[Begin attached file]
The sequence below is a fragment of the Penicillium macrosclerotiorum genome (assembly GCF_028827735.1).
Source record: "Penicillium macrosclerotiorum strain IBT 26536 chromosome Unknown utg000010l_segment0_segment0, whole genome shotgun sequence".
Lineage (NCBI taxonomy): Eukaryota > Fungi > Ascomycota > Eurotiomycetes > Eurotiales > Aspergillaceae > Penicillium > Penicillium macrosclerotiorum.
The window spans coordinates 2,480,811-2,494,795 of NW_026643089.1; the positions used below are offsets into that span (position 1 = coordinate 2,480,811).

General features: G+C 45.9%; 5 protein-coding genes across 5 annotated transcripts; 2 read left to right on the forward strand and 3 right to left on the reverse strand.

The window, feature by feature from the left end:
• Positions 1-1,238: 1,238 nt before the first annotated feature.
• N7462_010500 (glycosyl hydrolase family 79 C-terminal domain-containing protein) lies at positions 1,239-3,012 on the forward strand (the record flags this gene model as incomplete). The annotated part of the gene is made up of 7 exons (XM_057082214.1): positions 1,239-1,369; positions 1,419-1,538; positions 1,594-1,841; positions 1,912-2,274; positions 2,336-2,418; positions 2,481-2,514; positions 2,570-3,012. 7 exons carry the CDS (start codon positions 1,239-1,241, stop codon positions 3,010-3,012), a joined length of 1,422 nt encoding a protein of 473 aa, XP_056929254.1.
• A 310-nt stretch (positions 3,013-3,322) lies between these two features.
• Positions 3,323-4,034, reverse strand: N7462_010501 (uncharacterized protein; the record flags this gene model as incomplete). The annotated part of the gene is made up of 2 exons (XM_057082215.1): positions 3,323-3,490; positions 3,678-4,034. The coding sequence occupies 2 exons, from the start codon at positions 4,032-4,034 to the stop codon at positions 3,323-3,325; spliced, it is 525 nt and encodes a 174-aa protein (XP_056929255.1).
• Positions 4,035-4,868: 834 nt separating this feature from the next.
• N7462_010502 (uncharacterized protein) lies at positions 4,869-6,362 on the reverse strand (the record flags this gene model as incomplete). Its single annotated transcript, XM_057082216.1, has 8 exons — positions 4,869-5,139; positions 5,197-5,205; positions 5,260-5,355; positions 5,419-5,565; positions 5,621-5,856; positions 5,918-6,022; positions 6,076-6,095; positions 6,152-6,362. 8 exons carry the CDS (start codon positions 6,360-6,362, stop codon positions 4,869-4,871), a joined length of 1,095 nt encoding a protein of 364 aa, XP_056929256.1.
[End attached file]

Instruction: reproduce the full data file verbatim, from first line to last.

The sequence below is a fragment of the Penicillium macrosclerotiorum genome (assembly GCF_028827735.1).
Source record: "Penicillium macrosclerotiorum strain IBT 26536 chromosome Unknown utg000010l_segment0_segment0, whole genome shotgun sequence".
Lineage (NCBI taxonomy): Eukaryota > Fungi > Ascomycota > Eurotiomycetes > Eurotiales > Aspergillaceae > Penicillium > Penicillium macrosclerotiorum.
The window spans coordinates 2,480,811-2,494,795 of NW_026643089.1; the positions used below are offsets into that span (position 1 = coordinate 2,480,811).

General features: G+C 45.9%; 5 protein-coding genes across 5 annotated transcripts; 2 read left to right on the forward strand and 3 right to left on the reverse strand.

The window, feature by feature from the left end:
• Positions 1-1,238: 1,238 nt before the first annotated feature.
• N7462_010500 (glycosyl hydrolase family 79 C-terminal domain-containing protein) lies at positions 1,239-3,012 on the forward strand (the record flags this gene model as incomplete). The annotated part of the gene is made up of 7 exons (XM_057082214.1): positions 1,239-1,369; positions 1,419-1,538; positions 1,594-1,841; positions 1,912-2,274; positions 2,336-2,418; positions 2,481-2,514; positions 2,570-3,012. 7 exons carry the CDS (start codon positions 1,239-1,241, stop codon positions 3,010-3,012), a joined length of 1,422 nt encoding a protein of 473 aa, XP_056929254.1.
• A 310-nt stretch (positions 3,013-3,322) lies between these two features.
• Positions 3,323-4,034, reverse strand: N7462_010501 (uncharacterized protein; the record flags this gene model as incomplete). The annotated part of the gene is made up of 2 exons (XM_057082215.1): positions 3,323-3,490; positions 3,678-4,034. The coding sequence occupies 2 exons, from the start codon at positions 4,032-4,034 to the stop codon at positions 3,323-3,325; spliced, it is 525 nt and encodes a 174-aa protein (XP_056929255.1).
• Positions 4,035-4,868: 834 nt separating this feature from the next.
• N7462_010502 (uncharacterized protein) lies at positions 4,869-6,362 on the reverse strand (the record flags this gene model as incomplete). Its single annotated transcript, XM_057082216.1, has 8 exons — positions 4,869-5,139; positions 5,197-5,205; positions 5,260-5,355; positions 5,419-5,565; positions 5,621-5,856; positions 5,918-6,022; positions 6,076-6,095; positions 6,152-6,362. 8 exons carry the CDS (start codon positions 6,360-6,362, stop codon positions 4,869-4,871), a joined length of 1,095 nt encoding a protein of 364 aa, XP_056929256.1.